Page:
Dismiss Notice
You are browsing this site as a guest. It takes 2 minutes to CREATE AN ACCOUNT and less than 1 minute to LOGIN

virus mkubwa kuliko wote agunduliwa baharini.........

Discussion in 'Jukwaa la Siasa' started by harakat, Oct 12, 2011.

  1. harakat

    harakat JF-Expert Member

    Oct 12, 2011
    Joined: Jul 4, 2011
    Messages: 2,607
    Likes Received: 373
    Trophy Points: 180
    [h=1]World’s biggest virus discovered in ocean depths near Chile[/h]By Taylor Hatmaker, Tecca | Today in Tech – 9 hrs ago

    [​IMG] Megavirus nudges out Mimivirus, the former heavyweight champion of the viral world

    Billionaire adventurer Richard Branson may have large-scale plans for deep sea exploration, but a new ocean discovery makes big waves on a microscopic level. A team of researchers trawling the ocean floor have just published their findings of the world's new largest virus, found lurking off the coast of Las Cruces, Chile. It's so big, it's actual scientific name is Megavirus chilensis — and you can even view it with a basic light microscope. The previous virus record holder was Mimivirus, which boasted the largest diameter of any virus to date until Megavirus came along.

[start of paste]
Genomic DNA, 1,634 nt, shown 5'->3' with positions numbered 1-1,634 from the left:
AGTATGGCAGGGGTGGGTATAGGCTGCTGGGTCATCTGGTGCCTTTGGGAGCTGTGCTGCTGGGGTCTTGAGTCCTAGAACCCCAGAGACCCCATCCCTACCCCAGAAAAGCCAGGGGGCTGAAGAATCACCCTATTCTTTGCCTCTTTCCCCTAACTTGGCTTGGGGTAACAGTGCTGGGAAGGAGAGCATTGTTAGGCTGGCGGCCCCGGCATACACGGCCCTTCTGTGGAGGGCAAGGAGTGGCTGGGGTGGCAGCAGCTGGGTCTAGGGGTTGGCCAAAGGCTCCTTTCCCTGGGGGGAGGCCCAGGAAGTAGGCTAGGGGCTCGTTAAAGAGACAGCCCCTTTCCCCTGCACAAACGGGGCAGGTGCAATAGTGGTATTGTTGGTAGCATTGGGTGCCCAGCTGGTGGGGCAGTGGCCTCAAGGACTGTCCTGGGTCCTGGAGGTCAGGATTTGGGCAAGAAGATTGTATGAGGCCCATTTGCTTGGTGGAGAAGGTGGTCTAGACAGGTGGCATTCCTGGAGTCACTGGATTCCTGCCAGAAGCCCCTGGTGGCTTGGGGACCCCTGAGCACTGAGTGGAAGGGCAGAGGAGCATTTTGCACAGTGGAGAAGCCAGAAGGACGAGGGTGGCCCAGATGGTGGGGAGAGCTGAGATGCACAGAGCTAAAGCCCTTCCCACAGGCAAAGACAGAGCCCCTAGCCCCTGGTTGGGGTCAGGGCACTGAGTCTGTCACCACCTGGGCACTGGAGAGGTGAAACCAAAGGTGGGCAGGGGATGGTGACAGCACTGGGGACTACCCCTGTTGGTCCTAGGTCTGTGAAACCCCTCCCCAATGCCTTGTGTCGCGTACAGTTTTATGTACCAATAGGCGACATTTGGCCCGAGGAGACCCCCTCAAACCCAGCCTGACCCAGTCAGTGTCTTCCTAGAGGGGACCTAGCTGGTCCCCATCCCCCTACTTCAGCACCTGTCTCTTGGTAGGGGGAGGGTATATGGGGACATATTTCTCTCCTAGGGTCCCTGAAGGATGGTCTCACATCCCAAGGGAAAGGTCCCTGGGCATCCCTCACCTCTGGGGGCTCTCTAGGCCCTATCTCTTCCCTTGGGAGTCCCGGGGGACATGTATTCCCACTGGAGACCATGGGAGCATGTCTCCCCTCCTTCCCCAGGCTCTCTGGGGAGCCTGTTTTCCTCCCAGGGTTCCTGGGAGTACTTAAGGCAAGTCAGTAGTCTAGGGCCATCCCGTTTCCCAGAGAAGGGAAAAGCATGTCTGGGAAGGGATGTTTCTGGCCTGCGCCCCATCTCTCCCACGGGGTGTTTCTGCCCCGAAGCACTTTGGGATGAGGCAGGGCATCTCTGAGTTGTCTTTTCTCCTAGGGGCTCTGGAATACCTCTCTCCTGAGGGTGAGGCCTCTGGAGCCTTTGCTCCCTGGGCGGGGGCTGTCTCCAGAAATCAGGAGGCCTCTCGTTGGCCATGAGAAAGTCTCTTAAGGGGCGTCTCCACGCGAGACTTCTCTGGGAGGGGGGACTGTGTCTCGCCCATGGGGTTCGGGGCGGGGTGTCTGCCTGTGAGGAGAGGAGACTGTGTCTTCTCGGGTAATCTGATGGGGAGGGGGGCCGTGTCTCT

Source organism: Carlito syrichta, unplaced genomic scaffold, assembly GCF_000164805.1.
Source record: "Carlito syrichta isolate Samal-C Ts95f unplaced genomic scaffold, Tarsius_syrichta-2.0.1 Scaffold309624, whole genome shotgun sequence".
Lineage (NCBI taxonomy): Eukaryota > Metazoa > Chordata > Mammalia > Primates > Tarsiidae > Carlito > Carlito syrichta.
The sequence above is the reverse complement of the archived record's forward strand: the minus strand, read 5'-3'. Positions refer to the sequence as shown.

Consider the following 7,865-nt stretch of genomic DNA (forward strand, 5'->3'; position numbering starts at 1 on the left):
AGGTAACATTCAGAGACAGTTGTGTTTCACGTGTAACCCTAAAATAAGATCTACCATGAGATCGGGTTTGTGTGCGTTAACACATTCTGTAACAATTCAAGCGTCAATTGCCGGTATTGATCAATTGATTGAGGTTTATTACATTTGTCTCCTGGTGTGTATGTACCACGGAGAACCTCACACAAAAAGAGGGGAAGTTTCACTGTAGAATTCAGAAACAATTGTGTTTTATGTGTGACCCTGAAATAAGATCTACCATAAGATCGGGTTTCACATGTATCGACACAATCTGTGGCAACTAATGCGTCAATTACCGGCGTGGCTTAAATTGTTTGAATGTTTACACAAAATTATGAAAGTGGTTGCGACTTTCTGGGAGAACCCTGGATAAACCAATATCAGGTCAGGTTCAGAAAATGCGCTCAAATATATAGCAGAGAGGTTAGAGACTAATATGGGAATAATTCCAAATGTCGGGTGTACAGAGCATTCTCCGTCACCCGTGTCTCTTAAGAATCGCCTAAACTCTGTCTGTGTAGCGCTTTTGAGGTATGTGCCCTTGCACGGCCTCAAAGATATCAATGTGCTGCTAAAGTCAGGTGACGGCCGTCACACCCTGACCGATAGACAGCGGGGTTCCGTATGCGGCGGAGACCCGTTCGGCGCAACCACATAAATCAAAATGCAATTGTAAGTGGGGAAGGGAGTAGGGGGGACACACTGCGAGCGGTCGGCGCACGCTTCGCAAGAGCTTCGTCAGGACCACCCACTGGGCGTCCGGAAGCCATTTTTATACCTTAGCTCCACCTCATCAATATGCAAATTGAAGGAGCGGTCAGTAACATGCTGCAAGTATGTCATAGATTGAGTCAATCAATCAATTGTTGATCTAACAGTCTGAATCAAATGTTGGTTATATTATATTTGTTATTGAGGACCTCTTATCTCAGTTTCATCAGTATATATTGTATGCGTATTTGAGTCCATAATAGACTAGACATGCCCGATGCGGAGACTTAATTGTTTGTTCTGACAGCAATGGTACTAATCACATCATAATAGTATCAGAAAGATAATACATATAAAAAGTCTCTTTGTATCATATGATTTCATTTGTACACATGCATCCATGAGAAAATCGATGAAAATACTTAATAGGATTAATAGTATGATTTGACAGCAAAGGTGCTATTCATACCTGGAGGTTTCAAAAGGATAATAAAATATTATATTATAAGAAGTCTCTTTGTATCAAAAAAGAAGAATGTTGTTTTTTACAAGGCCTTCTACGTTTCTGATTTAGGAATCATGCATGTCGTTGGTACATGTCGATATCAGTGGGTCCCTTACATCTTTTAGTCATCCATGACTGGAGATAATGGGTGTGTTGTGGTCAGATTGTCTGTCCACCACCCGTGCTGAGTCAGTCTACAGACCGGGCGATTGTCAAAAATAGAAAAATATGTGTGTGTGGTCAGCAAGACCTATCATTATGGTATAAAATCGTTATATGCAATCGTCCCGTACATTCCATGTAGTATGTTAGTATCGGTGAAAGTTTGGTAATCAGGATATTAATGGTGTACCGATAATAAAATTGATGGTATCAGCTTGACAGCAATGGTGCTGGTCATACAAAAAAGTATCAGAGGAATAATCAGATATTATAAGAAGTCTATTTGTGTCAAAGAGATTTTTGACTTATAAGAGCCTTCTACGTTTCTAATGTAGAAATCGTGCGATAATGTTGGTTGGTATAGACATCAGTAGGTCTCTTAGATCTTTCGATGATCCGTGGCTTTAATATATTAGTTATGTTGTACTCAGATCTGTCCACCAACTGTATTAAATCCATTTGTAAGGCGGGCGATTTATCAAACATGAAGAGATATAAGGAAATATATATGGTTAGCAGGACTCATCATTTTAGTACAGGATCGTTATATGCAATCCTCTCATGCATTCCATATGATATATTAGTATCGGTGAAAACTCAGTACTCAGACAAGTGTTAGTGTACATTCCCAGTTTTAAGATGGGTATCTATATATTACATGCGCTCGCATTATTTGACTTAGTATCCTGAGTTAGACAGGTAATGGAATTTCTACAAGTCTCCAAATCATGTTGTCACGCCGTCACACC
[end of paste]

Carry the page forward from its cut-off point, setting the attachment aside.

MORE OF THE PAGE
The virus' DNA features 1,259,197 base pairs, which encode some parasitic bacteria-like features. Unlike a virus, bacteria is a cellular organism — a virus can only infect and replicate itself within the cells of other organisms. It even has some built-in DNA repairing enzymes which allow the virus to repair damage from ultraviolet light, chemicals, and radiation.
    Mimivirus was found in 1992, lurking in an amoeba in Bradford, England. Its capsid, the protein shell housing the virus' genetic material, was 400 nanometres wide. If that still sounds pretty tiny, most viruses fall in the range between 20 and 300 nanometres, making both Mimivirus and the new Megavirus titans of the microscopic world. Mimivirus and Megavirus are believed to have diverged from a shared viral ancestor somewhere along the evolutionary road, both developing into giant viruses in their own right.
    PNAS via PopSci, BBC
    This article originally appeared on Tecca